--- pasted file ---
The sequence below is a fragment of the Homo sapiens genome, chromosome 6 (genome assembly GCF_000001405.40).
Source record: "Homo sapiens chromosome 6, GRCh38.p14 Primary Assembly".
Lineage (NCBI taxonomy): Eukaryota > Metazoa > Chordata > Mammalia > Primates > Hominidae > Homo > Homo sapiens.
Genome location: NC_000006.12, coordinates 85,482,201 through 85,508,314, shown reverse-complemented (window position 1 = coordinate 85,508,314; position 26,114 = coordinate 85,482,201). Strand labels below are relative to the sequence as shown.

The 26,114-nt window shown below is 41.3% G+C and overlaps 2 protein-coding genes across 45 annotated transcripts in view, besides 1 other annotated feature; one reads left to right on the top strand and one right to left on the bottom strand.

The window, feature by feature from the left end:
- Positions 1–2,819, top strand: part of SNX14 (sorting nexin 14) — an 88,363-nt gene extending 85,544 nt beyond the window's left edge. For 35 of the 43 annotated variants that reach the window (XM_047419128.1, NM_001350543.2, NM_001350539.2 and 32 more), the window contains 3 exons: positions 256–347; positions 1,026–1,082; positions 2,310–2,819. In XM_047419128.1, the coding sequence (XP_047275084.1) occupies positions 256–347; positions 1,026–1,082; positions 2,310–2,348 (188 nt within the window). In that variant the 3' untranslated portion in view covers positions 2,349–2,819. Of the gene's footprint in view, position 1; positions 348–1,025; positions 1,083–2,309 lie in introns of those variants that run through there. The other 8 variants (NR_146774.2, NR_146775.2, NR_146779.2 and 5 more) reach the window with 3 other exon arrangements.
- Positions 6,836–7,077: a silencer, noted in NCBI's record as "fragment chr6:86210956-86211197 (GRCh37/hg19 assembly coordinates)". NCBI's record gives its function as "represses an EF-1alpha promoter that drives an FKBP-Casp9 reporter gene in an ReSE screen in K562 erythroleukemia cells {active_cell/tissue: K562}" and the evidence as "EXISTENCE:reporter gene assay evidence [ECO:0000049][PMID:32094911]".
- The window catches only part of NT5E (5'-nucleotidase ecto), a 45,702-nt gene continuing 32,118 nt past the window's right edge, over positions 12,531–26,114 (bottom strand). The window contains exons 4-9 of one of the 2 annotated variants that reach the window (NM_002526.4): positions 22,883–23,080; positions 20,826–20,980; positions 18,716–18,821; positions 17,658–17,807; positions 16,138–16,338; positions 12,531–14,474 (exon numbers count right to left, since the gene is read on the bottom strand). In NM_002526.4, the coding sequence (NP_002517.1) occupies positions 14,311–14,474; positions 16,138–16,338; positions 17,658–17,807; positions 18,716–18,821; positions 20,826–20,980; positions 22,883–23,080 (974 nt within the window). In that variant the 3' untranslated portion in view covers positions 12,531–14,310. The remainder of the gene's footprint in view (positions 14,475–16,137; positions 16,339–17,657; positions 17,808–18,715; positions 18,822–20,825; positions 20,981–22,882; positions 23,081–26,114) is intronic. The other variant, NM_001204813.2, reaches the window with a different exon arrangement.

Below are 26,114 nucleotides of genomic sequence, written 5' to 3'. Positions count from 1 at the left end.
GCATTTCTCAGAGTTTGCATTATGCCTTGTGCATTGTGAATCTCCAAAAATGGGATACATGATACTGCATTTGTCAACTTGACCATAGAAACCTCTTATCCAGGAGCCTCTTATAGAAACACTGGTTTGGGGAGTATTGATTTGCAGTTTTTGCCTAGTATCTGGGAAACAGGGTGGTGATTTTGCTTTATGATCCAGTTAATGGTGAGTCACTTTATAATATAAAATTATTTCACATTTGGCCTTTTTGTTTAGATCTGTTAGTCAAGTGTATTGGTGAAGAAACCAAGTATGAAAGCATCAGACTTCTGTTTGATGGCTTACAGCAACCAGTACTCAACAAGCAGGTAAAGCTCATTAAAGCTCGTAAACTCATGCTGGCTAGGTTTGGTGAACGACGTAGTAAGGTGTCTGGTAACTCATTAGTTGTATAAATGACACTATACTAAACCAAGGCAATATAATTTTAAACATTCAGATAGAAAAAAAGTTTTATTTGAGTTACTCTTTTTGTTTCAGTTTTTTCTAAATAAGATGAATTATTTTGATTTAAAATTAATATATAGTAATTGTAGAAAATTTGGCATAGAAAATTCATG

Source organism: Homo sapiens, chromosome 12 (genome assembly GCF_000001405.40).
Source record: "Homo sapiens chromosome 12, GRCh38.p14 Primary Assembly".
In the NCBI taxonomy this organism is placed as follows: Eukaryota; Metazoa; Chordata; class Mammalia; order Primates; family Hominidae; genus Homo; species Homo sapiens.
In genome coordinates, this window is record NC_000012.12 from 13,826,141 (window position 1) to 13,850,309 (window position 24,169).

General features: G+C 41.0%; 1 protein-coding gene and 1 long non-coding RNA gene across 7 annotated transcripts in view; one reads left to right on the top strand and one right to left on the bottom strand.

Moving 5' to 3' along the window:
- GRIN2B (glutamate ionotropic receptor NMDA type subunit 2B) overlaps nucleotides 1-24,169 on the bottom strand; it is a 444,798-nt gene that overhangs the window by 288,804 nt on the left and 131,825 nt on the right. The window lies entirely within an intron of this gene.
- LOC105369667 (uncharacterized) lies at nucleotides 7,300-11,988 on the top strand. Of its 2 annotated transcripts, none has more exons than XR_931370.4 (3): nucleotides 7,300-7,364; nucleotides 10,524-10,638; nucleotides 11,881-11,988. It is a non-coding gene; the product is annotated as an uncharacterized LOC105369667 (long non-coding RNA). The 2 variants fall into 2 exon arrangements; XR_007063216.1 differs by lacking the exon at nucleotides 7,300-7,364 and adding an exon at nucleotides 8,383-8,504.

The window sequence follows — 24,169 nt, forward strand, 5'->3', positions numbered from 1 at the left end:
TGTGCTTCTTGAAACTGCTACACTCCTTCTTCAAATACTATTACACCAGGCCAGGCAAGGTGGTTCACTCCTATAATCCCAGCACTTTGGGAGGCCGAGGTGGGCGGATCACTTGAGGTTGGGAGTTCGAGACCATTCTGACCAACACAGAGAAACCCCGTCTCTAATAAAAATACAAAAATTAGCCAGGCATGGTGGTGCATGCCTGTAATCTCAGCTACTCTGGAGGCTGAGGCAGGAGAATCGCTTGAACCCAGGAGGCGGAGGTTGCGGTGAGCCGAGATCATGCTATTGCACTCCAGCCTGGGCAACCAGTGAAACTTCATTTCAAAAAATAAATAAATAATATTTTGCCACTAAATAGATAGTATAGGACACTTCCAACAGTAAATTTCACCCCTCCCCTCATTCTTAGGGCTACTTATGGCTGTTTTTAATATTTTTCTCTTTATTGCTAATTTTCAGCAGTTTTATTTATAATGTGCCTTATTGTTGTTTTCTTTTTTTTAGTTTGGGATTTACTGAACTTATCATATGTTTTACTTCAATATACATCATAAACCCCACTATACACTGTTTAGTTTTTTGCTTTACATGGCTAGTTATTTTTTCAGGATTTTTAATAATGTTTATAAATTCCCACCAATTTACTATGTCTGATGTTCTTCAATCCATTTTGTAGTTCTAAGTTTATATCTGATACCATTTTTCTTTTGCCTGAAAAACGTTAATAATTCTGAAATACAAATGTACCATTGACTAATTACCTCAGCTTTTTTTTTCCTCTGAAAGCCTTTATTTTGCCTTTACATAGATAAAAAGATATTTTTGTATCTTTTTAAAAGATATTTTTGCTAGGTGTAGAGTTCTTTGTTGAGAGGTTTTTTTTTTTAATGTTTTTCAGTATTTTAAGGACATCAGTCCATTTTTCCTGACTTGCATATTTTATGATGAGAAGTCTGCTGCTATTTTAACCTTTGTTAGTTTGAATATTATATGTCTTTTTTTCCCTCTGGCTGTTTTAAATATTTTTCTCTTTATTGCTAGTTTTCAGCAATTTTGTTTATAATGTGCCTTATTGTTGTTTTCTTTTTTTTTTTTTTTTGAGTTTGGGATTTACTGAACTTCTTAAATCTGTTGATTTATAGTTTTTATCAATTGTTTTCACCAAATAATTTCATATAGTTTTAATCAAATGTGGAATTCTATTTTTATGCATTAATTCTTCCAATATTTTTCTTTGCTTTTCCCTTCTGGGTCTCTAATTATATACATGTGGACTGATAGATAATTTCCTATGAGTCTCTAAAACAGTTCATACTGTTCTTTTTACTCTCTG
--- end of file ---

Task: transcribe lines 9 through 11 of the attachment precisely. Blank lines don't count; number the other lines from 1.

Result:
- The window catches only part of NT5E (5'-nucleotidase ecto), a 45,702-nt gene continuing 32,118 nt past the window's right edge, over positions 12,531–26,114 (bottom strand). The window contains exons 4-9 of one of the 2 annotated variants that reach the window (NM_002526.4): positions 22,883–23,080; positions 20,826–20,980; positions 18,716–18,821; positions 17,658–17,807; positions 16,138–16,338; positions 12,531–14,474 (exon numbers count right to left, since the gene is read on the bottom strand). In NM_002526.4, the coding sequence (NP_002517.1) occupies positions 14,311–14,474; positions 16,138–16,338; positions 17,658–17,807; positions 18,716–18,821; positions 20,826–20,980; positions 22,883–23,080 (974 nt within the window). In that variant the 3' untranslated portion in view covers positions 12,531–14,310. The remainder of the gene's footprint in view (positions 14,475–16,137; positions 16,339–17,657; positions 17,808–18,715; positions 18,822–20,825; positions 20,981–22,882; positions 23,081–26,114) is intronic. The other variant, NM_001204813.2, reaches the window with a different exon arrangement.

Below are 26,114 nucleotides of genomic sequence, written 5' to 3'. Positions count from 1 at the left end.
GCATTTCTCAGAGTTTGCATTATGCCTTGTGCATTGTGAATCTCCAAAAATGGGATACATGATACTGCATTTGTCAACTTGACCATAGAAACCTCTTATCCAGGAGCCTCTTATAGAAACACTGGTTTGGGGAGTATTGATTTGCAGTTTTTGCCTAGTATCTGGGAAACAGGGTGGTGATTTTGCTTTATGATCCAGTTAATGGTGAGTCACTTTATAATATAAAATTATTTCACATTTGGCCTTTTTGTTTAGATCTGTTAGTCAAGTGTATTGGTGAAGAAACCAAGTATGAAAGCATCAGACTTCTGTTTGATGGCTTACAGCAACCAGTACTCAACAAGCAGGTAAAGCTCATTAAAGCTCGTAAACTCATGCTGGCTAGGTTTGGTGAACGACGTAGTAAGGTGTCTGGTAACTCATTAGTTGTATAAATGACACTATACTAAACCAAGGCAATATAATTTTAAACATTCAGATAGAAAAAAAGTTTTATTTGAGTTACTCTTTTTGTTTCAGTTTTTTCTAAATAAGATGAATTATTTTGATTTAAAATTAATATATAGTAATTGTAGAAAATTTGGCATAGAAAATTCATG